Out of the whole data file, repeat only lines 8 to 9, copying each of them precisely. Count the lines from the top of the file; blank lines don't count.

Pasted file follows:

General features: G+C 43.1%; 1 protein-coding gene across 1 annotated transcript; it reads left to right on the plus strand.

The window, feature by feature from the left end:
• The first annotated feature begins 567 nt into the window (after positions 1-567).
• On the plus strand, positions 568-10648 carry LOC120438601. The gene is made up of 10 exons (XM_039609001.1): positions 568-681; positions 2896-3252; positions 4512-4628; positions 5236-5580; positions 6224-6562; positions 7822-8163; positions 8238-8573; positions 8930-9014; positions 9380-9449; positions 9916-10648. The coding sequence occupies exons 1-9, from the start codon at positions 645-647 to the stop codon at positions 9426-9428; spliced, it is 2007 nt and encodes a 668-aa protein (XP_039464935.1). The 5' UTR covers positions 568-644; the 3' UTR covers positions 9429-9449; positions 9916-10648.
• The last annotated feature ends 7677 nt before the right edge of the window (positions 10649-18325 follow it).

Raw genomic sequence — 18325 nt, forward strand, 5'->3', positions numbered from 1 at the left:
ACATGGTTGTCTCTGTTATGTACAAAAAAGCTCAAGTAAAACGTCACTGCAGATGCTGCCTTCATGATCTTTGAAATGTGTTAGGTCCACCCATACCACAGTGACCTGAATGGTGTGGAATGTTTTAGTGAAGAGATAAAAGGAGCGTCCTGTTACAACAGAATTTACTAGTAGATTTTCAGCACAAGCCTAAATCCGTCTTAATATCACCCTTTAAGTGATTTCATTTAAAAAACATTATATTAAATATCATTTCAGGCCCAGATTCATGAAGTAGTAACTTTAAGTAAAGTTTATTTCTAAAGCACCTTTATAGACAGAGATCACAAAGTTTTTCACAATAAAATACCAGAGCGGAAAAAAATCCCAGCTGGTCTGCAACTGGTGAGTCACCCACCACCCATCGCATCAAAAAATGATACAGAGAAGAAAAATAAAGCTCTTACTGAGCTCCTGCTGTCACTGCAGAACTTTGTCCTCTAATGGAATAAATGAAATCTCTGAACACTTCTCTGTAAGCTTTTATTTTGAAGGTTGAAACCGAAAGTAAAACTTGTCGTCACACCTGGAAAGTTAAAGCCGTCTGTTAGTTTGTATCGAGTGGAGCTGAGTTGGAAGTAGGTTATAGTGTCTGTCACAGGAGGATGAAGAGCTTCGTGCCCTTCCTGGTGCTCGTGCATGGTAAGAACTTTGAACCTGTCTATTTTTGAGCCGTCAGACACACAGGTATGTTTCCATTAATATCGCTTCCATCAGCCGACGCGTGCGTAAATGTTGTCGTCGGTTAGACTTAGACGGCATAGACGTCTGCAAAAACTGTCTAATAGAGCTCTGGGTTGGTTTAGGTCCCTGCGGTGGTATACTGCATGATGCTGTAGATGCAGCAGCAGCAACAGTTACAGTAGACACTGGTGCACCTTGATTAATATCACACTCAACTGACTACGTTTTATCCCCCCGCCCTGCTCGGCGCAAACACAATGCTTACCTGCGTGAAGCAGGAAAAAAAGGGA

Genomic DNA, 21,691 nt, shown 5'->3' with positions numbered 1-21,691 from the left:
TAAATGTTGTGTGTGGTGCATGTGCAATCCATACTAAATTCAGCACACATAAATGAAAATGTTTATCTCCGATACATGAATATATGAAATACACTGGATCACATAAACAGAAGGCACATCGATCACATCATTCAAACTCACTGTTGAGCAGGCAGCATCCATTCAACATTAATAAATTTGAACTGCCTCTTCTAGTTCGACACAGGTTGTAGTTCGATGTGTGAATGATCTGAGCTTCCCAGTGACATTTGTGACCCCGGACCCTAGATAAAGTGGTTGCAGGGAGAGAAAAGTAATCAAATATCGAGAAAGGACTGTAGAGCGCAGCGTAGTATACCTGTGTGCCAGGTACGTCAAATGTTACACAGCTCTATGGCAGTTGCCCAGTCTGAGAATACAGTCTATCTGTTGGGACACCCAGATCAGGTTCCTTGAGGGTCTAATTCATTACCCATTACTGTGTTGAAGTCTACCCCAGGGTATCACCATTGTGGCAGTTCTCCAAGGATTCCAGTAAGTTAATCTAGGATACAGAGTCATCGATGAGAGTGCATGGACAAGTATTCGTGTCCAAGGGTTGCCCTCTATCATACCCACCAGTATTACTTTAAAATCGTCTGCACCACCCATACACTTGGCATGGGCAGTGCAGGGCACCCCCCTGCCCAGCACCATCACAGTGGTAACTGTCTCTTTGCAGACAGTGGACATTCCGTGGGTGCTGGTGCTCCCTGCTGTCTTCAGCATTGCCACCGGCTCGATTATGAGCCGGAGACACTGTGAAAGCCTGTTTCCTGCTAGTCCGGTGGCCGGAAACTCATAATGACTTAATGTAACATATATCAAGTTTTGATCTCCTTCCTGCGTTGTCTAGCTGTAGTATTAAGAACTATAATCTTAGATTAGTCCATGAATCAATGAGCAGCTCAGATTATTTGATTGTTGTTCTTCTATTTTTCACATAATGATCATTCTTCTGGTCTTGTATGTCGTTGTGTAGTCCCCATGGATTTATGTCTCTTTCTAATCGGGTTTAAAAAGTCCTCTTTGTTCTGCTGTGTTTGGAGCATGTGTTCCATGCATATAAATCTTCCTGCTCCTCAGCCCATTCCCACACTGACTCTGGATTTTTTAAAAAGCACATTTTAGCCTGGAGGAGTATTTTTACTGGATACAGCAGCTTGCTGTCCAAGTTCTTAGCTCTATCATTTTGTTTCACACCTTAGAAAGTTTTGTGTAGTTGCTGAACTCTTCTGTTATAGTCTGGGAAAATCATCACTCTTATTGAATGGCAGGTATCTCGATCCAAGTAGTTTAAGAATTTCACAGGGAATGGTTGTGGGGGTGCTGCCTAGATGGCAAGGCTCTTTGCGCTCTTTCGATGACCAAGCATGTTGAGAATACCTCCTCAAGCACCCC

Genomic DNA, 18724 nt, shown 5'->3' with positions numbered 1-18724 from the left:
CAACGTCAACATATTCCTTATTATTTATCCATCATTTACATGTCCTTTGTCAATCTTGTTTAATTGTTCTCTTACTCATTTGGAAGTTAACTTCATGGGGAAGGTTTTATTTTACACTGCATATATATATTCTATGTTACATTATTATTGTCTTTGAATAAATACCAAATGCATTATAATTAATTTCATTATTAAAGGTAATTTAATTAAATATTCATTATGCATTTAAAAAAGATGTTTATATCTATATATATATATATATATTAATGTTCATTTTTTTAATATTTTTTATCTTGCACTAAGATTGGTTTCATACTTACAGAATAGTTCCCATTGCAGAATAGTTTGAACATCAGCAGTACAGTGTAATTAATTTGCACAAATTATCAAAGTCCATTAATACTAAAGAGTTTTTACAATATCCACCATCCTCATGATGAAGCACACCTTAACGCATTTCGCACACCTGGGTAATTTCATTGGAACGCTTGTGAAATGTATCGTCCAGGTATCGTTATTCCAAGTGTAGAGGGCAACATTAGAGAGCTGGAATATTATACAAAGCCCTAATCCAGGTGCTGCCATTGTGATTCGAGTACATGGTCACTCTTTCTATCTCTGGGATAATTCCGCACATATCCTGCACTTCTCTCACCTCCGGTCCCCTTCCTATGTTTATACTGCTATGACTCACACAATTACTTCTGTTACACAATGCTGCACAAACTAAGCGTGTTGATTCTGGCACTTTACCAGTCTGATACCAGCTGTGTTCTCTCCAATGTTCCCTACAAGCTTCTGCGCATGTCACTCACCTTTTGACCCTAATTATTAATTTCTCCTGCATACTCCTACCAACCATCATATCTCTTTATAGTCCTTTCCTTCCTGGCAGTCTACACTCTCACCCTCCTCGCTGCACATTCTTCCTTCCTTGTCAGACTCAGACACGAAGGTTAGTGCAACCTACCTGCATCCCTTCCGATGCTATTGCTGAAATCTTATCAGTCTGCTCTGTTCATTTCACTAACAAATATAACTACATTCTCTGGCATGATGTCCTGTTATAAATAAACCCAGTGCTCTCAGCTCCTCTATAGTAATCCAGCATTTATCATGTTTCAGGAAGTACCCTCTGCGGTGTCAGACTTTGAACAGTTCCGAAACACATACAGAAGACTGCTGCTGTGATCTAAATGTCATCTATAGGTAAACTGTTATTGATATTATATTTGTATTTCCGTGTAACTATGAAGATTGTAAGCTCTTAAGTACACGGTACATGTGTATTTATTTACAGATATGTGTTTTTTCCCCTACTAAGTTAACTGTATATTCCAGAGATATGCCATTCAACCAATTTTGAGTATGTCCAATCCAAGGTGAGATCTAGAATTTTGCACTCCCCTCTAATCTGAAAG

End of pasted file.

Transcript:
Genomic DNA, 21,691 nt, shown 5'->3' with positions numbered 1-21,691 from the left:
TAAATGTTGTGTGTGGTGCATGTGCAATCCATACTAAATTCAGCACACATAAATGAAAATGTTTATCTCCGATACATGAATATATGAAATACACTGGATCACATAAACAGAAGGCACATCGATCACATCATTCAAACTCACTGTTGAGCAGGCAGCATCCATTCAACATTAATAAATTTGAACTGCCTCTTCTAGTTCGACACAGGTTGTAGTTCGATGTGTGAATGATCTGAGCTTCCCAGTGACATTTGTGACCCCGGACCCTAGATAAAGTGGTTGCAGGGAGAGAAAAGTAATCAAATATCGAGAAAGGACTGTAGAGCGCAGCGTAGTATACCTGTGTGCCAGGTACGTCAAATGTTACACAGCTCTATGGCAGTTGCCCAGTCTGAGAATACAGTCTATCTGTTGGGACACCCAGATCAGGTTCCTTGAGGGTCTAATTCATTACCCATTACTGTGTTGAAGTCTACCCCAGGGTATCACCATTGTGGCAGTTCTCCAAGGATTCCAGTAAGTTAATCTAGGATACAGAGTCATCGATGAGAGTGCATGGACAAGTATTCGTGTCCAAGGGTTGCCCTCTATCATACCCACCAGTATTACTTTAAAATCGTCTGCACCACCCATACACTTGGCATGGGCAGTGCAGGGCACCCCCCTGCCCAGCACCATCACAGTGGTAACTGTCTCTTTGCAGACAGTGGACATTCCGTGGGTGCTGGTGCTCCCTGCTGTCTTCAGCATTGCCACCGGCTCGATTATGAGCCGGAGACACTGTGAAAGCCTGTTTCCTGCTAGTCCGGTGGCCGGAAACTCATAATGACTTAATGTAACATATATCAAGTTTTGATCTCCTTCCTGCGTTGTCTAGCTGTAGTATTAAGAACTATAATCTTAGATTAGTCCATGAATCAATGAGCAGCTCAGATTATTTGATTGTTGTTCTTCTATTTTTCACATAATGATCATTCTTCTGGTCTTGTATGTCGTTGTGTAGTCCCCATGGATTTATGTCTCTTTCTAATCGGGTTTAAAAAGTCCTCTTTGTTCTGCTGTGTTTGGAGCATGTGTTCCATGCATATAAATCTTCCTGCTCCTCAGCCCATTCCCACACTGACTCTGGATTTTTTAAAAAGCACATTTTAGCCTGGAGGAGTATTTTTACTGGATACAGCAGCTTGCTGTCCAAGTTCTTAGCTCTATCATTTTGTTTCACACCTTAGAAAGTTTTGTGTAGTTGCTGAACTCTTCTGTTATAGTCTGGGAAAATCATCACTCTTATTGAATGGCAGGTATCTCGATCCAAGTAGTTTAAGAATTTCACAGGGAATGGTTGTGGGGGTGCTGCCTAGATGGCAAGGCTCTTTGCGCTCTTTCGATGACCAAGCATGTTGAGAATACCTCCTCAAGCACCCC